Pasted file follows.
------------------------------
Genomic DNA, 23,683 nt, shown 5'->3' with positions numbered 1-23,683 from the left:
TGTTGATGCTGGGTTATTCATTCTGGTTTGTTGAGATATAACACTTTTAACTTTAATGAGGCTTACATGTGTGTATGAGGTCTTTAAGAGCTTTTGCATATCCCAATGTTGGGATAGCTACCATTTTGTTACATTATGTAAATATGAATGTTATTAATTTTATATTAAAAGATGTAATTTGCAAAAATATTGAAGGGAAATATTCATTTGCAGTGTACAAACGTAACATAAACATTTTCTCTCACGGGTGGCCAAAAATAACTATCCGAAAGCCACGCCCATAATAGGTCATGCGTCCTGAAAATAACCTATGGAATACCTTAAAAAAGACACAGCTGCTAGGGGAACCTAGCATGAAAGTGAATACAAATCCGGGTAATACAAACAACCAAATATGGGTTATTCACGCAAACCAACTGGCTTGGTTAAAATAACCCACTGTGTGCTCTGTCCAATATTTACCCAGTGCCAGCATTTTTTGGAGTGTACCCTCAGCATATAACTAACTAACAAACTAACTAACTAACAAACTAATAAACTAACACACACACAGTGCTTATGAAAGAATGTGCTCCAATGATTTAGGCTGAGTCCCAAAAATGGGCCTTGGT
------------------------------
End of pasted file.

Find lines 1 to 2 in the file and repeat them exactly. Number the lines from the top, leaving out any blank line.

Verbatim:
Genomic DNA, 23,683 nt, shown 5'->3' with positions numbered 1-23,683 from the left:
TGTTGATGCTGGGTTATTCATTCTGGTTTGTTGAGATATAACACTTTTAACTTTAATGAGGCTTACATGTGTGTATGAGGTCTTTAAGAGCTTTTGCATATCCCAATGTTGGGATAGCTACCATTTTGTTACATTATGTAAATATGAATGTTATTAATTTTATATTAAAAGATGTAATTTGCAAAAATATTGAAGGGAAATATTCATTTGCAGTGTACAAACGTAACATAAACATTTTCTCTCACGGGTGGCCAAAAATAACTATCCGAAAGCCACGCCCATAATAGGTCATGCGTCCTGAAAATAACCTATGGAATACCTTAAAAAAGACACAGCTGCTAGGGGAACCTAGCATGAAAGTGAATACAAATCCGGGTAATACAAACAACCAAATATGGGTTATTCACGCAAACCAACTGGCTTGGTTAAAATAACCCACTGTGTGCTCTGTCCAATATTTACCCAGTGCCAGCATTTTTTGGAGTGTACCCTCAGCATATAACTAACTAACAAACTAACTAACTAACAAACTAATAAACTAACACACACACAGTGCTTATGAAAGAATGTGCTCCAATGATTTAGGCTGAGTCCCAAAAATGGGCCTTGGT